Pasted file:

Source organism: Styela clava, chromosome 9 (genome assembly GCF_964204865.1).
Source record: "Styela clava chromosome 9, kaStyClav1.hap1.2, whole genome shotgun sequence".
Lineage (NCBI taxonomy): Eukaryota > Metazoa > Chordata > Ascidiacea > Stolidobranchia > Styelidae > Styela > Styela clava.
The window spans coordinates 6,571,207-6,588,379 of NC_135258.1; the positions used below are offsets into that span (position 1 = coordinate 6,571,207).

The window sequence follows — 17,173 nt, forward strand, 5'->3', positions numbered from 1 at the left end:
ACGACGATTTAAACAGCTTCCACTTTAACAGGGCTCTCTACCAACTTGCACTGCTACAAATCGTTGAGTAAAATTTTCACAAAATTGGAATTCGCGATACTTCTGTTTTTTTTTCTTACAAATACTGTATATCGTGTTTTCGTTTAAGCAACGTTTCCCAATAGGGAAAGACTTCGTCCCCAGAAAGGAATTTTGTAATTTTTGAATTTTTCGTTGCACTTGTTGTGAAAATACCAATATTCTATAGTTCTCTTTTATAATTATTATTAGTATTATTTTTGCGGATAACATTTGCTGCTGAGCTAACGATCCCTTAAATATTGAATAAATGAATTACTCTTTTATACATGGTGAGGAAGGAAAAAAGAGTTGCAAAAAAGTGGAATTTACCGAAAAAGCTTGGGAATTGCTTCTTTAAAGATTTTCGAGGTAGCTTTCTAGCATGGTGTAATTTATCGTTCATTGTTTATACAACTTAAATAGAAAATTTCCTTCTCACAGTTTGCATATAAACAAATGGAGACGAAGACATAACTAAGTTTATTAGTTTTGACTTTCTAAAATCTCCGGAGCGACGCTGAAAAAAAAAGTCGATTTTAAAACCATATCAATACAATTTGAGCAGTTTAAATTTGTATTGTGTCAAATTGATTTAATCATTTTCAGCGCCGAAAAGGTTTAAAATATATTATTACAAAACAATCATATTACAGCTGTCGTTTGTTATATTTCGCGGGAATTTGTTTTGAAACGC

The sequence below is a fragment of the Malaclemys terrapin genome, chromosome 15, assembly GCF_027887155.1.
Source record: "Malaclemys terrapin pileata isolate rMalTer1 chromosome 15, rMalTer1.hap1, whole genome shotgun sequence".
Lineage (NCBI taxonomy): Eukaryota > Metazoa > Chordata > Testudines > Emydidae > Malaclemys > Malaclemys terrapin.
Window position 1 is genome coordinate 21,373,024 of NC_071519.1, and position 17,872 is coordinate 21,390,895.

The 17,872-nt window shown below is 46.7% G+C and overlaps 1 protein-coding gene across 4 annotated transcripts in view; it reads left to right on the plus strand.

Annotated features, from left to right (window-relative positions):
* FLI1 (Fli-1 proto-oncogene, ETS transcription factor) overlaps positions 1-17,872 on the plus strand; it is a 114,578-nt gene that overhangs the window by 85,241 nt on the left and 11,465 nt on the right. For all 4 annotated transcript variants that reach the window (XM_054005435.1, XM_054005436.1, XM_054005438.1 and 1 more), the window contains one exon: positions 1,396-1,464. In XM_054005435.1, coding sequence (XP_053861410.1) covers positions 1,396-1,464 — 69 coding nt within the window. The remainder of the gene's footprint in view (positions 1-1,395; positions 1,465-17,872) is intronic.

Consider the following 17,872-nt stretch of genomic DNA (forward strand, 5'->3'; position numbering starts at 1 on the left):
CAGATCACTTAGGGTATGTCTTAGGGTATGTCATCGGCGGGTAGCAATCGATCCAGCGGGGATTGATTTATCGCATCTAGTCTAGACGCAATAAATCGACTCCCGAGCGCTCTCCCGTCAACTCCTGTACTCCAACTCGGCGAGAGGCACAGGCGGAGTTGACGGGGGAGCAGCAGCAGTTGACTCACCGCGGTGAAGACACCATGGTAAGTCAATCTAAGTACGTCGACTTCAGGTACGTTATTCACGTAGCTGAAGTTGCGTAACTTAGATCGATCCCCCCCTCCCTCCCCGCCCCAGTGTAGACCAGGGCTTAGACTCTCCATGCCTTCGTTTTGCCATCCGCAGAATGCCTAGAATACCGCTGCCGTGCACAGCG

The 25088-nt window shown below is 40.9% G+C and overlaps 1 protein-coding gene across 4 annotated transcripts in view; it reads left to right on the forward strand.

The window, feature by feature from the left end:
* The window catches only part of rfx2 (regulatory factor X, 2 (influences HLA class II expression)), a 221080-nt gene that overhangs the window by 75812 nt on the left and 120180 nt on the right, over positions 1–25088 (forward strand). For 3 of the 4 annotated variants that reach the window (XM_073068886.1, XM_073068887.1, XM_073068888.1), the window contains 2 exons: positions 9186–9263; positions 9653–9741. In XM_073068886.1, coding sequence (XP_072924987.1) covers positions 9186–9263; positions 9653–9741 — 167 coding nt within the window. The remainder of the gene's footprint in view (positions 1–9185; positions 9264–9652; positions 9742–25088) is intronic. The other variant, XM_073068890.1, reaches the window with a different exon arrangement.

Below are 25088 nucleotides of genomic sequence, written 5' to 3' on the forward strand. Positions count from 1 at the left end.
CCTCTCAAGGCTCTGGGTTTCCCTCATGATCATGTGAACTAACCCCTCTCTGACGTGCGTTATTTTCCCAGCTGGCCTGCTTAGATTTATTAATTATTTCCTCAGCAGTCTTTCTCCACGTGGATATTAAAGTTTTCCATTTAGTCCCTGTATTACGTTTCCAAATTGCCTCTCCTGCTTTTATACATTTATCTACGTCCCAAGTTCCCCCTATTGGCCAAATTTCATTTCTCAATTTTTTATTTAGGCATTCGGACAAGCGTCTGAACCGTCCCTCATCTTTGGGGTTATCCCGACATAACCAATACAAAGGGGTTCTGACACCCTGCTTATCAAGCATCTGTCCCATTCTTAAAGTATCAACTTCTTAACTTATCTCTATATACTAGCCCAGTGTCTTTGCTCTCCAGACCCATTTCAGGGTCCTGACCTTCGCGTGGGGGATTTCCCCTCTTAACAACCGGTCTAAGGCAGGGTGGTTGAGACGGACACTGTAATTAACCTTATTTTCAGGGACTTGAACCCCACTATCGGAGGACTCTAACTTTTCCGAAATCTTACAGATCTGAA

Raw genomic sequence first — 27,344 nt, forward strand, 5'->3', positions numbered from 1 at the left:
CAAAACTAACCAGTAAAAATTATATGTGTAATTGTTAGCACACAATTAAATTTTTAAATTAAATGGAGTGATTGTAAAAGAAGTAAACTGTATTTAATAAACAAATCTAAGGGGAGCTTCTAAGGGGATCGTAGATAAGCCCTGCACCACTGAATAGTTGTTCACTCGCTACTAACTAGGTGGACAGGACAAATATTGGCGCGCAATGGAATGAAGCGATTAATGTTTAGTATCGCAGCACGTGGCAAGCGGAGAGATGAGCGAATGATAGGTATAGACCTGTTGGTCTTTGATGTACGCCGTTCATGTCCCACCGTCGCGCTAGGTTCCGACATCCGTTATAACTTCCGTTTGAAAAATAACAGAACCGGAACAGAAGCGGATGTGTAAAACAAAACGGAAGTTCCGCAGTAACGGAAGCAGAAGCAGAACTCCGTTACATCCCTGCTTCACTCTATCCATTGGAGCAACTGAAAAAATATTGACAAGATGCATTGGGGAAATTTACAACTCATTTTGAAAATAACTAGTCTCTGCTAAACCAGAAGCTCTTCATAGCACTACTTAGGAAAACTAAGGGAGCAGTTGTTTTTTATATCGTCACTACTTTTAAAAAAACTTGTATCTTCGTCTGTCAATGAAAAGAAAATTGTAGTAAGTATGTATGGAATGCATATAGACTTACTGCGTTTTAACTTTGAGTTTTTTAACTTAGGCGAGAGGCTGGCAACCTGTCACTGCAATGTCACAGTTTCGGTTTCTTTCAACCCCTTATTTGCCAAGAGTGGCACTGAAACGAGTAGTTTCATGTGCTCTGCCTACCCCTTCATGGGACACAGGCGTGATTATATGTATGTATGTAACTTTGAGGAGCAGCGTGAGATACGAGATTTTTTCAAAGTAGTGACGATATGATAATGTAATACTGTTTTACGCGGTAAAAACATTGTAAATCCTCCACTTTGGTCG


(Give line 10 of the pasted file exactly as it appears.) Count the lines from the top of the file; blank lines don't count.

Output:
Window position 1 is genome coordinate 21,373,024 of NC_071519.1, and position 17,872 is coordinate 21,390,895.